Advice on finding new authors

When I look at my bookshelves I can count on one hand the authors I have more than one book from – Margaret Atwood, Chuck Palahniuk, Alison Moore, Aimee Bender, Mitch Albom. I love finding new authors, and I’ll rarely have read today’s best selling books – if everyone else is reading them, I’ll choose something else. (My mum always told me I was contrary like it was a bad thing!)

It means I often stumble across something amazing. Writers with passion, writing with new ideas and distinctive voices.

And you can too. When you’re on one or two of the sites above, click on their Twitter feed. See who they follow and who’s following them. Check out the books they advertise. When the bookshops reopen, go and browse on their shelves. Pick out books because you like the title or the cover or the size of it. Choose something different.

Why not make it a resolution (who needs New Year – make a birthday/June/sunny day one) to read one new-to-you author a month? Let me know who you discover so I can look them up too!

My inordinate number of Salt Books 😎

16 thoughts on “Supporting the Indie Presses

  1. I read that story. So heartbreaking. DLP will survive, but I know a lot of small presses will go under this year. Even if they don’t, they’ll be hurting. So will their authors. I feel so bad there’s nothing my authors can do to promote in the real world right now, especially the three books we’ve released during this mess.


    1. I’m glad to hear you’ll hang in there. But it’s a terrible situation all round. A lot of my promotion plans are on hold – although my book is due out in July so we might be a little more relaxed on the rules by then.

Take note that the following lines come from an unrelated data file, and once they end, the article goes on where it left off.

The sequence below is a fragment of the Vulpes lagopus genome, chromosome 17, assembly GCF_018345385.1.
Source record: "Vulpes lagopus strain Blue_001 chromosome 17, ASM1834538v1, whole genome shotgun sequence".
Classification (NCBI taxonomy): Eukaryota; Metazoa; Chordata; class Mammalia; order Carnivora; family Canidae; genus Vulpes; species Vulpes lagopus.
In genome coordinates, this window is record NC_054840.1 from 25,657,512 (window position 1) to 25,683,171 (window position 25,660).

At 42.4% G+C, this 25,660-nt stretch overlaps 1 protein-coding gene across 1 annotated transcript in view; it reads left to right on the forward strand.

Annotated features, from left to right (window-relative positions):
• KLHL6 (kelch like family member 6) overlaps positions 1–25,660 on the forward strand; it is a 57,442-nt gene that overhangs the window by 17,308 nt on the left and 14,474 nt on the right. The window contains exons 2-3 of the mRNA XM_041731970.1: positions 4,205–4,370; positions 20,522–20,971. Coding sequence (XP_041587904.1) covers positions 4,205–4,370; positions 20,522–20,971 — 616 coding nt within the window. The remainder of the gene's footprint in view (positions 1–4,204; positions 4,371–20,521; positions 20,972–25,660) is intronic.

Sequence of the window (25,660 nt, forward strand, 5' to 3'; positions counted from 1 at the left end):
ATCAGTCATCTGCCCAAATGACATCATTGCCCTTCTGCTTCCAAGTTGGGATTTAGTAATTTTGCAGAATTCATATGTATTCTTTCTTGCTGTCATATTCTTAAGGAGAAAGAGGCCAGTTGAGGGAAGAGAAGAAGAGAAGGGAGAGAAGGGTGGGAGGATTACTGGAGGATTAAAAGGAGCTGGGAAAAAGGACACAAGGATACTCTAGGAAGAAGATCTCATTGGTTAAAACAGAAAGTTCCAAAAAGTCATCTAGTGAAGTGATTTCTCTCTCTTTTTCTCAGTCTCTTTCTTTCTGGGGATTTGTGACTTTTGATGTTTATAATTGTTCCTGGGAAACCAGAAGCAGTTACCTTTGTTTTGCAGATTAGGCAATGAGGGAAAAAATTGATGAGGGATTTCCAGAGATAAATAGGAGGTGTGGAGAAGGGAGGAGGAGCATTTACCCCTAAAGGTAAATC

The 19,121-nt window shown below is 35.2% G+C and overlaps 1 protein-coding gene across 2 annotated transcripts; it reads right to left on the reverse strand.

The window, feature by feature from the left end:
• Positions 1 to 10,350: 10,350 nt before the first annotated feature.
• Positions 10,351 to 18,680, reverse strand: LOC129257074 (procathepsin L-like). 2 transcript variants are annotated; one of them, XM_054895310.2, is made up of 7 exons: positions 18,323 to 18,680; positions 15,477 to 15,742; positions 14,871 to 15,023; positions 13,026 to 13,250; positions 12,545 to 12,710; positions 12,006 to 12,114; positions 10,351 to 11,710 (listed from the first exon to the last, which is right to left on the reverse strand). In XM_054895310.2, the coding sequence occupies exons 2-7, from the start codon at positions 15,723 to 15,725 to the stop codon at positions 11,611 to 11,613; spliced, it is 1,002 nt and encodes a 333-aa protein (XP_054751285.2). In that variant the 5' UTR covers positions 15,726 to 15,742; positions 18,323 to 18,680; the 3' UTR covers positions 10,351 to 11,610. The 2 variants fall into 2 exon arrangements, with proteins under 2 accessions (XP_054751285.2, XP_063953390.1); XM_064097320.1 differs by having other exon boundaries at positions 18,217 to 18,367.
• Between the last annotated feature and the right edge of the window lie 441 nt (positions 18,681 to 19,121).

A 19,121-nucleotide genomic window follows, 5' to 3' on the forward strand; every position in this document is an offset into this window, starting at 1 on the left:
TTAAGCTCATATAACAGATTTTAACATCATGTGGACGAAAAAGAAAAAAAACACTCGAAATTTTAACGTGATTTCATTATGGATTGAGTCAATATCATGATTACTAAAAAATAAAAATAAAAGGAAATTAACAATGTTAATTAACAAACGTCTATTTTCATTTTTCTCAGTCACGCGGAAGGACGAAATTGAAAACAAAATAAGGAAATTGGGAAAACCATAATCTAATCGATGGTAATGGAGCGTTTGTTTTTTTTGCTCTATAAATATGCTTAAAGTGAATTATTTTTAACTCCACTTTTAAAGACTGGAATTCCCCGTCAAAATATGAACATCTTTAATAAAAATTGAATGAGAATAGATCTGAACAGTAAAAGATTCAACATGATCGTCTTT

Good luck to you and those three authors!


  2. Hi Annalisa – thanks for this … it will be a helpful post for many. Life is just plain tough at the moment – for so many, in all sorts of ways. I hate doing what others do too … contrary me – I’ll join you. Stay safe and I’ll do what I can … all the best – Hilary


  3. I love your new look. It’s very eye catching. And so true about Indie writers and publishers needing our support. And speaking of which, let me know if there’s anything I can do to help you get the word out.


    1. Thanks Sandra – and thanks for the offer. Once I get my head around things, I’ll be in touch. It’s so hard to plan when you can’t even remember what day of the week it is!

      One of the reasons I wanted to start blogging again was to help promote new releases etc. I’ve missed helping out, and missed a lot of good books to read.


  4. Thanks for the links! It’s good to know who the independent publishers are, both so I can read new authors I might not have known about otherwise, and also so I can know who I might submit my own writing to in the future.

    Liked by 1 person

    1. Most of these are British publishers, but they’re a great starting point. Hope you find some new authors too. My publisher, Vine Leaves Press, release a lot of memoir, so I’d suggest you have a look at their site x


  5. It’s really important to have a wide range of publishers. That’s the only way we’ll get a wide range of books and authors to read.


    1. This might sound really judgemental, but I get really disheartened at Christmas when I walk into Waterstones and see nothing but autobiographies of minor celebs I’ve never heard of!